It’s worth nothing that outside the larger sperm bank “industry” there are at least a couple of paths.  There’s the purely private actor–who might be exemplified by Arsenault.  He’s a one man show attached to no larger structure or network.   Then there are organized sites that like FSDW, which is run by Emma Hartnell-Baker (who offered comments on yesterday’s post.)   FSDW promotes “safe, responsible, free sperm donations worldwide; prioritising the rights and needs of donor conceived children.”    I don’t think I’ll get down to thinking about the differences between these options, but I wanted to note that they, too, are worthy of thought.

Some of the most important questions center around the honesty and reliability of the sperm providers.     And here there is a subsidiary difference to note.   The providers of the commercial sperm banks–even the not-for-profit ones–are compensated, whether we call the money payment or reimbursement for inconvenience.   The providers of the alternative entities are not.

I’ve written (and thought) quite a bit about the role of money in ART and in the provision of gametes for ART.   I’m not prepared to say that money always corrupts.   Providing gametes, whether eggs or sperm, is a major commitment that requires a lot of the providers.   I don’t think offering compensation for this necessarily ensures that you get exclusively money-grubbing folks doing it.   But still, you can imagine that money might have some corrupting influence on some people, and if you’re thinking about overall reliability of a system, maybe this matters.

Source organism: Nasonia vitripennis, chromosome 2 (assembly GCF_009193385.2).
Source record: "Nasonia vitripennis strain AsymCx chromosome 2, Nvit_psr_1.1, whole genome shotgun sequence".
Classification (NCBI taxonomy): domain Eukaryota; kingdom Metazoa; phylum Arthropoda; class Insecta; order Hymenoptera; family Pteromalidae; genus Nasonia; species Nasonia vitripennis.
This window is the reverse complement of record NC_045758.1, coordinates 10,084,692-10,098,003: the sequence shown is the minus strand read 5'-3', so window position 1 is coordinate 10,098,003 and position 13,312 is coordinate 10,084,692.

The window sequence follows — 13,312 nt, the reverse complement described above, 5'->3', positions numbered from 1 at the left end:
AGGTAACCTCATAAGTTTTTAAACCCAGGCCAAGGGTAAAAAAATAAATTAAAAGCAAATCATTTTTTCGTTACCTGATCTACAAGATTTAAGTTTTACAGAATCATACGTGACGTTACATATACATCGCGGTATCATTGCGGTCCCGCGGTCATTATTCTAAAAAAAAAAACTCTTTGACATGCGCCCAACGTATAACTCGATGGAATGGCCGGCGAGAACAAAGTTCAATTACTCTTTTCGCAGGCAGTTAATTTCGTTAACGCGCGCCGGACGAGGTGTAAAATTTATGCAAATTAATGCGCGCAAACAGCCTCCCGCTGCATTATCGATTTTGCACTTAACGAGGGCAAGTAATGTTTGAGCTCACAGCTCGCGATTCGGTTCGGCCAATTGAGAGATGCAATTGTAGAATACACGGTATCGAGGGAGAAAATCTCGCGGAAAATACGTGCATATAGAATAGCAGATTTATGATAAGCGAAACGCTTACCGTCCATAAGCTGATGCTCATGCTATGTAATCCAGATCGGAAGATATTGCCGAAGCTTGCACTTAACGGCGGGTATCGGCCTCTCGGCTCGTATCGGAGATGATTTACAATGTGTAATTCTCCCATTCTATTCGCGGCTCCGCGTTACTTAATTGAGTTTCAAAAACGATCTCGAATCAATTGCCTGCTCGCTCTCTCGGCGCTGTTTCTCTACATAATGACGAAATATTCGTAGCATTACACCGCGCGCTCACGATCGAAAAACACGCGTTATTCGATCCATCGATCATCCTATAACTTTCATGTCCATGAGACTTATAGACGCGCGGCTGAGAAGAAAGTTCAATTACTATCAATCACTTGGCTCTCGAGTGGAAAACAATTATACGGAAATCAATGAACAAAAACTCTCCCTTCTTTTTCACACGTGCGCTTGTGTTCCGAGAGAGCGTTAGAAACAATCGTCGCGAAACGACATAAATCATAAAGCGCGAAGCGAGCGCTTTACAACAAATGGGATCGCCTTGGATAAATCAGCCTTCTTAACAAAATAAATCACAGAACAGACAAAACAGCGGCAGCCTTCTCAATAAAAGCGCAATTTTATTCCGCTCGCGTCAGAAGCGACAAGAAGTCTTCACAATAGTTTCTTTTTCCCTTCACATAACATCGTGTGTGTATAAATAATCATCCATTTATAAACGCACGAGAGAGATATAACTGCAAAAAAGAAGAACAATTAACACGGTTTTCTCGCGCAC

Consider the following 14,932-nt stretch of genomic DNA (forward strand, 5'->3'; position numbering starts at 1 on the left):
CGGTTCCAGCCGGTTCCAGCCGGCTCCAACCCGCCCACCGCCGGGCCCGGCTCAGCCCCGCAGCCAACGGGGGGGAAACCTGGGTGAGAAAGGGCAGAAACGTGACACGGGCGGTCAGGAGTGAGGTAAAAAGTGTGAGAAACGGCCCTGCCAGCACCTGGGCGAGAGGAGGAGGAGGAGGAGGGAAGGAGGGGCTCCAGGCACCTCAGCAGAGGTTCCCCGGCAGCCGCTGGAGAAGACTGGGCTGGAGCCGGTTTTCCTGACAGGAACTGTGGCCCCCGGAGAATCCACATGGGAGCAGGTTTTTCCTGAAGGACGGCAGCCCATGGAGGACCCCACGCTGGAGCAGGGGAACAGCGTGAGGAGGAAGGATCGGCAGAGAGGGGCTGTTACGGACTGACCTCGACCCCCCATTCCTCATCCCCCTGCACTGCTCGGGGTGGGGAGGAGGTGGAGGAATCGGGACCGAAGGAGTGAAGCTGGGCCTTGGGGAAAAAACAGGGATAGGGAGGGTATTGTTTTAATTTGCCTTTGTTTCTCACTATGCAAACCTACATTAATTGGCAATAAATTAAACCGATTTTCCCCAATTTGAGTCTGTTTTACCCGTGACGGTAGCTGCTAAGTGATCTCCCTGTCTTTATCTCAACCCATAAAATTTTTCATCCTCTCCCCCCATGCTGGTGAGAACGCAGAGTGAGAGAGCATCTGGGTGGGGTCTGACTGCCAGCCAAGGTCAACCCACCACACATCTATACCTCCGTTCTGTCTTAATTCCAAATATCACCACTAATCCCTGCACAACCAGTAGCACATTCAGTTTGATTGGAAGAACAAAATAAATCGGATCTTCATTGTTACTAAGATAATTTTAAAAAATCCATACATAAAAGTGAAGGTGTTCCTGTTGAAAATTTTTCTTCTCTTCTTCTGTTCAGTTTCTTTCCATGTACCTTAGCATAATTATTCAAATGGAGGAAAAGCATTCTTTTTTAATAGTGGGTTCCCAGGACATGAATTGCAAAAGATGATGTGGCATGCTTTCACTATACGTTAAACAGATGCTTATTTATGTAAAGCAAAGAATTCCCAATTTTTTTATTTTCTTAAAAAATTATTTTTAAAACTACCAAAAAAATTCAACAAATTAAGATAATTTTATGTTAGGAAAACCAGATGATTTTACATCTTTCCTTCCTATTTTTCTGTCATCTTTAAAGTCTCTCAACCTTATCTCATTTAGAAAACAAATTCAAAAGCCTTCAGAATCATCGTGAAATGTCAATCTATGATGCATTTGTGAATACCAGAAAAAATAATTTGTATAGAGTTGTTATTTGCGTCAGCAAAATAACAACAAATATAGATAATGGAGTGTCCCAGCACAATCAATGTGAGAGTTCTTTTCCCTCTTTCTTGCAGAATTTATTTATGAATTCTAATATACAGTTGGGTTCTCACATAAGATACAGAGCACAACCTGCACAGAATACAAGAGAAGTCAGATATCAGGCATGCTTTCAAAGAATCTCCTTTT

On the other hand, you also have to think about the unpaid/free system.   What motivates people to provide gametes for free?   Some, of course, are purely altruistic.  (And perhaps this is a moment when I should state a general assumption I make that motives are quite often mixed–a little of this combined with a little of that.)   But there’s at least one other motive–and this is part of what I was reacting to in the Johnson interview–that gives me pause just as the money motive does.